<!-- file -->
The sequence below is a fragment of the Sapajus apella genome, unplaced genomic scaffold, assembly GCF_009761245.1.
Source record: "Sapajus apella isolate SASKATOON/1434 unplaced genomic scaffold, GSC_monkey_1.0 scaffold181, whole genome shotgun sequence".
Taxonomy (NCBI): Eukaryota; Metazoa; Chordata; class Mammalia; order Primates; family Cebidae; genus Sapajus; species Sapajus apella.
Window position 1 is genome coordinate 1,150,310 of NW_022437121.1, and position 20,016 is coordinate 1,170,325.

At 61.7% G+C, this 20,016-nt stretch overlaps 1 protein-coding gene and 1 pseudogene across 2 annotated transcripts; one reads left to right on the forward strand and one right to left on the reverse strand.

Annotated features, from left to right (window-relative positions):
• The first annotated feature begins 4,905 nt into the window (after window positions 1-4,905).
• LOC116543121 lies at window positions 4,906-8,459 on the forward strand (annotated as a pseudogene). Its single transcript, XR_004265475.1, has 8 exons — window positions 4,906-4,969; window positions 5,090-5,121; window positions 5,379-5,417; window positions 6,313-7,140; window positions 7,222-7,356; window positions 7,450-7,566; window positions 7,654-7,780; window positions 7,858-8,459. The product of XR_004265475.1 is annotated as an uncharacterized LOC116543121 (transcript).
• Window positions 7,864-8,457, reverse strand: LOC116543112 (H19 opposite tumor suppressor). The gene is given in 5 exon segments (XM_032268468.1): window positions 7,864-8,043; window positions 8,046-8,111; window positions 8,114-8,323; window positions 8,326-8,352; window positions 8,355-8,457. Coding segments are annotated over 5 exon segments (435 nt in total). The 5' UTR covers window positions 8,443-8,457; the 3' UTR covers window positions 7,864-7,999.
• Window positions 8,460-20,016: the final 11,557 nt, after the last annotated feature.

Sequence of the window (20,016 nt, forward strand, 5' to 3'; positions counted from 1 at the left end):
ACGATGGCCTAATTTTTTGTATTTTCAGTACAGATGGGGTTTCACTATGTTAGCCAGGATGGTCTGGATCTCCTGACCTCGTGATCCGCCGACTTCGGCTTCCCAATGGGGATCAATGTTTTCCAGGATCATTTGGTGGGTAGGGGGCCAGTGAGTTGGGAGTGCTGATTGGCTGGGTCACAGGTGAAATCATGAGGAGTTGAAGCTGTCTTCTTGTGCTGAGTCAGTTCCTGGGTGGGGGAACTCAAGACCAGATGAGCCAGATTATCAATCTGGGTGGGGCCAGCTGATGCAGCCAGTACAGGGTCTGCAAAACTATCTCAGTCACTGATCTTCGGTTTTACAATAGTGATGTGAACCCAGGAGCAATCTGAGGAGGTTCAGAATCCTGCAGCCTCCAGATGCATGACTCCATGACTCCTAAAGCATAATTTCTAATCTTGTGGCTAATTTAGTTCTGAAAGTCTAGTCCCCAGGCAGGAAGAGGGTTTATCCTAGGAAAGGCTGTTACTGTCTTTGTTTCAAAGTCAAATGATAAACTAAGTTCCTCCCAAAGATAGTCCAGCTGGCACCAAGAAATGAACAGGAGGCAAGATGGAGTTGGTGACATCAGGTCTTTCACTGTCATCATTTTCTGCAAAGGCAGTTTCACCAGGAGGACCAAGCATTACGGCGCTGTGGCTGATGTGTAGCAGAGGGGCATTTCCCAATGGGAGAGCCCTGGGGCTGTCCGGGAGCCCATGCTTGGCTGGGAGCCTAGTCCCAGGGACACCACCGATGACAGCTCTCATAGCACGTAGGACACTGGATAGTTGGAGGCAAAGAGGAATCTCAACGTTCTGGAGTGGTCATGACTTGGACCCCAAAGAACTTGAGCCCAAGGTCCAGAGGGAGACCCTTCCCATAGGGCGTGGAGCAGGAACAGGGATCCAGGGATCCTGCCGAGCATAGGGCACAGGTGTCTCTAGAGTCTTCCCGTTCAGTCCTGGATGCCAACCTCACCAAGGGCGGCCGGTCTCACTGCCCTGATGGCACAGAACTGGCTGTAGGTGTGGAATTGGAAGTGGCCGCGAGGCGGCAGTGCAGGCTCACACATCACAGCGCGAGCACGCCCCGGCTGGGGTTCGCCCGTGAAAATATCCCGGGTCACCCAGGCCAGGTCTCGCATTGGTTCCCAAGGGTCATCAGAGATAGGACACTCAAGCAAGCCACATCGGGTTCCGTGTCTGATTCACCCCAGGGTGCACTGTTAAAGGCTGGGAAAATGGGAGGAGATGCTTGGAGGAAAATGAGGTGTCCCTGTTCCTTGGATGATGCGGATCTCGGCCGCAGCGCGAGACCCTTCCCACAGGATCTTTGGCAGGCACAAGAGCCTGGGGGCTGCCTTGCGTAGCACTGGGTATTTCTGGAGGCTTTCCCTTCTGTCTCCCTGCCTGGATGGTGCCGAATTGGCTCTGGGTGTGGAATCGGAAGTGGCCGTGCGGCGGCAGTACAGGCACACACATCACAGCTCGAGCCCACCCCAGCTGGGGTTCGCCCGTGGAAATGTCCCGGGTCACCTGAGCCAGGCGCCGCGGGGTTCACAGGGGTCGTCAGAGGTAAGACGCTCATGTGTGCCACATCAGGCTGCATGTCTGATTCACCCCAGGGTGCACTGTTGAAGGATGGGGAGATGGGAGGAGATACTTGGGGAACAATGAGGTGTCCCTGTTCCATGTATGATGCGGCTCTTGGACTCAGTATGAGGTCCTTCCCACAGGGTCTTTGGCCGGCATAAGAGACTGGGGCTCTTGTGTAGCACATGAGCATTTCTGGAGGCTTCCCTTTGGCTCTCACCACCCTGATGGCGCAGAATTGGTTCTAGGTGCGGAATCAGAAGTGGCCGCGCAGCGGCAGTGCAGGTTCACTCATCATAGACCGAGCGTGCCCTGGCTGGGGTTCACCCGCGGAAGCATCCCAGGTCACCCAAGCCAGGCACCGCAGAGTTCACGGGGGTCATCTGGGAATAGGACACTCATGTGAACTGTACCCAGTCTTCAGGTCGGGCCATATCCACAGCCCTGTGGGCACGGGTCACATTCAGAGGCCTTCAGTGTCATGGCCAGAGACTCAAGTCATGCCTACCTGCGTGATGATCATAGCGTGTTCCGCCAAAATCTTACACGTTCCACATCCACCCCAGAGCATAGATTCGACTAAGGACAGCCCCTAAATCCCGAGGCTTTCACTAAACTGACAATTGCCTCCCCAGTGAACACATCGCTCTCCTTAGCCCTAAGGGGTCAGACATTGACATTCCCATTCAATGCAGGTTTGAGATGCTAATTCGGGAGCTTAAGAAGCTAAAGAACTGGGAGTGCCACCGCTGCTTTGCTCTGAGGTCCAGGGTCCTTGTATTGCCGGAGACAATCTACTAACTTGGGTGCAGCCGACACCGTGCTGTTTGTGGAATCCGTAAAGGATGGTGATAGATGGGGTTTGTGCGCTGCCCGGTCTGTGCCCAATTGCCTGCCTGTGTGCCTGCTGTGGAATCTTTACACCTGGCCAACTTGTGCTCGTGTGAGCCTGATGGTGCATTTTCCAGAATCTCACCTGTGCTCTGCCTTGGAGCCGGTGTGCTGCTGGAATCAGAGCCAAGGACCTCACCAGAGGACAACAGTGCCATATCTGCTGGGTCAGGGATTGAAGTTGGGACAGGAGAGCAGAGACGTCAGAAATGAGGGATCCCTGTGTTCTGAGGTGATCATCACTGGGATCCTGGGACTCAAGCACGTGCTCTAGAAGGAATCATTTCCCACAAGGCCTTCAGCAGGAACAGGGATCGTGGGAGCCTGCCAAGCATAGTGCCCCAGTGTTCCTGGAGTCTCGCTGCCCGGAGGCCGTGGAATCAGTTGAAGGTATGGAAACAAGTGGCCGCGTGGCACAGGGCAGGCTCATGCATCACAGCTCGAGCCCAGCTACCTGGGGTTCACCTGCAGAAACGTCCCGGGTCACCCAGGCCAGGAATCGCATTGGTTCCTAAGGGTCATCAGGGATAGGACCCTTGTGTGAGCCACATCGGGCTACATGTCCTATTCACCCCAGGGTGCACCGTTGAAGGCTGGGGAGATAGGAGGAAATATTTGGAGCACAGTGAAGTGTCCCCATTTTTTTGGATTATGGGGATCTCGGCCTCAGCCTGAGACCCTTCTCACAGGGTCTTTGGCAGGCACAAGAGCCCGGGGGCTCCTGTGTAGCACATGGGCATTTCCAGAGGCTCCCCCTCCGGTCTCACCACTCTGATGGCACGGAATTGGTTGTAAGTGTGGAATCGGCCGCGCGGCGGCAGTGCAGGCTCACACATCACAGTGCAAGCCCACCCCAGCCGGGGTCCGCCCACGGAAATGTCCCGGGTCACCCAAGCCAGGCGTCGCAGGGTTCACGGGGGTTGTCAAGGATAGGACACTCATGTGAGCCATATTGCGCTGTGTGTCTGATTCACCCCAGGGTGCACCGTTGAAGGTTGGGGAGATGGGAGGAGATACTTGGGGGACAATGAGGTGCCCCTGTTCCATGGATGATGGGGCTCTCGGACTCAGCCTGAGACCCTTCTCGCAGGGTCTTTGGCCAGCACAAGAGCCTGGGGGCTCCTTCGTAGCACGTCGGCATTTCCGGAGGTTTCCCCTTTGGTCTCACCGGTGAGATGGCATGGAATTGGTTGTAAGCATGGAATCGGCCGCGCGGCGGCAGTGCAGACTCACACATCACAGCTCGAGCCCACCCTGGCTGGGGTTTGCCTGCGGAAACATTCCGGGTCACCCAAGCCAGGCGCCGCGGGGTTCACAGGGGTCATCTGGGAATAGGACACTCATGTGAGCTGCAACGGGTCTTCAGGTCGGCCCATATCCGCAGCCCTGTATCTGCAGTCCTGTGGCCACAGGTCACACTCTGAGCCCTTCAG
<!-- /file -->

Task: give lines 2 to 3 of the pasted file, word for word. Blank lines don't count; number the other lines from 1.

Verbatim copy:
Source record: "Sapajus apella isolate SASKATOON/1434 unplaced genomic scaffold, GSC_monkey_1.0 scaffold181, whole genome shotgun sequence".
Taxonomy (NCBI): Eukaryota; Metazoa; Chordata; class Mammalia; order Primates; family Cebidae; genus Sapajus; species Sapajus apella.